I’m pumped, and I’m super excited about it because it’s showing people, I don’t want to put my music in a box to be subject to one genre. When my team pitched it off to the country people and the hip-hop people, hip-hop was saying, “That’s not hip-hop, that’s country.” Then country were saying, “That’s not country, that’s hip-hop.” So it was challenging. It’s definitely challenging.

But at the same time, I know that God got a vision, and I got to continue to push my vision of God, love and unity. That’s why when you hear a bunch of songs on this thing, “It’s like, oh, man, that feels good.” But it got a message to it. I don’t just get in the studio and just create stuff just so you can hear it because it sounds good. No! God gave me a vision, and I’m just sticking with the vision.

CP: Talk about blending genres and cultures. In your song “Over Yonder,” you say you are proud to be American, while there are some people of color today that find it hard to make such a bold statement due to incidents of racial injustice. What inspired such a bold declaration? 

Warlick: Some people took the American flag and made it out to be like a racist thing. When in reality, when that flag was created, it wasn’t a flag created to separate the country. So when I say I’m proud to be an American, I’m saying me and my guys, me and my team, we are proud to be Americans. We live in the United States. You might as well try to turn some stuff around and try to build something else up in order to make something great happen.

When I say, “I’m from America,” I can say that with a whole lot of pride. It’s because the people that I’m with, that ain’t what you see. When I connect with my country guys, when I connect with my Hispanic family, we come together as a family. We have bonfires, we cook, we eat, we do life together, we’re family! So when I say, “I’m proud to be an American,” it’s like, OK, come on America, let’s get it together. We all can do this. We all can come together; we all can be as one, we can come together with unity and God.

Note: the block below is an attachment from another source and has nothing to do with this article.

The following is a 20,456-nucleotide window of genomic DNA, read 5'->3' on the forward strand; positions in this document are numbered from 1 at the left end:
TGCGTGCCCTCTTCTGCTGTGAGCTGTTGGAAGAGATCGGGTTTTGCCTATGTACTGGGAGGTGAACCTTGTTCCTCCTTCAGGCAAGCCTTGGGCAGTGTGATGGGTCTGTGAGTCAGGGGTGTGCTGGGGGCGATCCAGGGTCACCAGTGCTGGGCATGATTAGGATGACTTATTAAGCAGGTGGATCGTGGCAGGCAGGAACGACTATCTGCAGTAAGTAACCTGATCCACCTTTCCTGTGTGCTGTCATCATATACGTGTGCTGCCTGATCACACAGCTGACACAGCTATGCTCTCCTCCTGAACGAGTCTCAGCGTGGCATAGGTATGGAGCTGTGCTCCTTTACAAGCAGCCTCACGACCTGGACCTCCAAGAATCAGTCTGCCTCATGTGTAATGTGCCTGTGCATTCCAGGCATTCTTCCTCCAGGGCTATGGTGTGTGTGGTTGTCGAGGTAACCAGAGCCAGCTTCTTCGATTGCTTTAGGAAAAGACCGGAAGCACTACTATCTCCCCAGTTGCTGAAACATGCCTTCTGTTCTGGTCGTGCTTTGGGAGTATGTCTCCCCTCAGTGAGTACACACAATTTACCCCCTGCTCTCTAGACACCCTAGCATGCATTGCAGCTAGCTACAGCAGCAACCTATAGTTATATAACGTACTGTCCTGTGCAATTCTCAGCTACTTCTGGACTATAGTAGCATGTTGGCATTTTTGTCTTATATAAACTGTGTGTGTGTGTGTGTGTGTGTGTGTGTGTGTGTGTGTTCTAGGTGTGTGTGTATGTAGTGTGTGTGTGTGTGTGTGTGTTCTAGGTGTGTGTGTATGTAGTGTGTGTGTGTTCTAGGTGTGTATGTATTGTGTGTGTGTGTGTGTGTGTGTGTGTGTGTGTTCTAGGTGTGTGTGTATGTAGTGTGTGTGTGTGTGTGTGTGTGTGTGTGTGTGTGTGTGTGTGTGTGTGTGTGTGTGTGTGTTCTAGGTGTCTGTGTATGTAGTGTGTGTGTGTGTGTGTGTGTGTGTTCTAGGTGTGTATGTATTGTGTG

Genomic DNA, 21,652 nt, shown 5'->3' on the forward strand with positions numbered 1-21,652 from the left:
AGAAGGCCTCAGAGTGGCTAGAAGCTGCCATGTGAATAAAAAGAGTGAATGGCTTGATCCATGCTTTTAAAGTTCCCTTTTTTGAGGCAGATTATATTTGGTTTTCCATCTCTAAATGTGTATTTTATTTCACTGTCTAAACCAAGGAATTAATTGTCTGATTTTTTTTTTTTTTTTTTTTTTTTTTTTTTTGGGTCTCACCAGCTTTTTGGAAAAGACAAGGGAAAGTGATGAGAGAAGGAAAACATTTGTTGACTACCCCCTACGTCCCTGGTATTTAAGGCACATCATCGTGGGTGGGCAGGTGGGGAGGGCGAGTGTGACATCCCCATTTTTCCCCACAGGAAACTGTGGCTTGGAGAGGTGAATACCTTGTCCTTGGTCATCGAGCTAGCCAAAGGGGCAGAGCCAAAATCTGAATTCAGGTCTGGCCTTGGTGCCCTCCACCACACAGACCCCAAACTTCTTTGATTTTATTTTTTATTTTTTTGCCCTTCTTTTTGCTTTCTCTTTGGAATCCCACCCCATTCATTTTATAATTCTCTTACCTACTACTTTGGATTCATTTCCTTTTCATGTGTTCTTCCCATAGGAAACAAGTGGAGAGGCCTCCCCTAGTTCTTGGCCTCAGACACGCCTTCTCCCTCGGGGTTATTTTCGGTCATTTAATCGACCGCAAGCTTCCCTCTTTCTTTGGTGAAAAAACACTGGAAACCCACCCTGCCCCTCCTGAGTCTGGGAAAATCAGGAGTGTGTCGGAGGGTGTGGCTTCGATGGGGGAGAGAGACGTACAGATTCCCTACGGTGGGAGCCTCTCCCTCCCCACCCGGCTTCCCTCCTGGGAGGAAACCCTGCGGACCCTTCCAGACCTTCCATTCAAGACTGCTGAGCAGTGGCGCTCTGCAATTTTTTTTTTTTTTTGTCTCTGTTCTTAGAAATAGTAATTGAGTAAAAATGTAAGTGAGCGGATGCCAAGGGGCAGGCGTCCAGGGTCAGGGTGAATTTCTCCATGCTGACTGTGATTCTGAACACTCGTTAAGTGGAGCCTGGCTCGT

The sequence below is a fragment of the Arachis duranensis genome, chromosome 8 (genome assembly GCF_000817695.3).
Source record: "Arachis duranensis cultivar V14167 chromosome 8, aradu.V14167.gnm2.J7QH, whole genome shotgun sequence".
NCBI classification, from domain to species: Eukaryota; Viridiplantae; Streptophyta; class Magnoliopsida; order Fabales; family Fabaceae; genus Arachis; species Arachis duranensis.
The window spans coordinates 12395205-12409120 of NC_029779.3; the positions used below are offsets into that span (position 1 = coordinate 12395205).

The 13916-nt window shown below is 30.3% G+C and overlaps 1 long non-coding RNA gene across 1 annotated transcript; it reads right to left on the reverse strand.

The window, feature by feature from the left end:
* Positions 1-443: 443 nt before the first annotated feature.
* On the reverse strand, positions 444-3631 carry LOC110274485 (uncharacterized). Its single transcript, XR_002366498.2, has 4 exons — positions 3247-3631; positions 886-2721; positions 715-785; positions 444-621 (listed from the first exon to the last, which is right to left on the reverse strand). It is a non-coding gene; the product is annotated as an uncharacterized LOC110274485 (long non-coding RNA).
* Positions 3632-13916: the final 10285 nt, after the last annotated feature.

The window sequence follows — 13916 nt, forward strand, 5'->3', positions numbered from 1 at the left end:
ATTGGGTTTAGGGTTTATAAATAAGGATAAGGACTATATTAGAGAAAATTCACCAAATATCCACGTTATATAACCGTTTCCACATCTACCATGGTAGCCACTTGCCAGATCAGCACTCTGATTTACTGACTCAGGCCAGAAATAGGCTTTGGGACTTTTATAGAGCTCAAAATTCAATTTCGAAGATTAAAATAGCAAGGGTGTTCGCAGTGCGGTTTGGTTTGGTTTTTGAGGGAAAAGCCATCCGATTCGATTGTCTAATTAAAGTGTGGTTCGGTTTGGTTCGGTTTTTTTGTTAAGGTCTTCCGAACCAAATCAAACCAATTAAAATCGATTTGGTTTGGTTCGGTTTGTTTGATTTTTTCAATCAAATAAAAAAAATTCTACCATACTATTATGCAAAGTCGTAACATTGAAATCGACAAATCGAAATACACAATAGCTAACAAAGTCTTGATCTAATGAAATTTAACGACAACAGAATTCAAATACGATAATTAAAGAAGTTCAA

So when I say something about America, it’s like that’s who I want to be. So I’m preaching that because I want the world to be that. Not saying that the world is that, but I’m preaching that and saying that because your tongue is powerful. So I’m proud to be an American because I’m doing something to help build something because my vision is God, love and unity. So I’m proud to be an American because I’m doing something to help build America back up.

CP: You and those you collaborate with within country music come from different backgrounds, but the love and unity among you all is evident. How have you encouraged your millions of social media followers to follow suit?

Warlick: Connecting with people that don’t look like you, it’s simple! We’re so used to us and sticking with us and what we like to do and what we’re doing, we’re comfortable. Like [if] I see another brother, I’m going to connect with another brother because it’s comfortable, it’s something we grew up doing.

When I grew up, there weren’t a lot of white people in my house. But now, since I’m grown up and I got a son, now he gets to see a lot of his white friends, his Hispanic friends, they come in and out of our house. We didn’t see that growing up, so we grew accustomed to just connecting with just black people. And it’s the same in white families, and for Hispanic families, they grow accustomed to just hanging out with each other.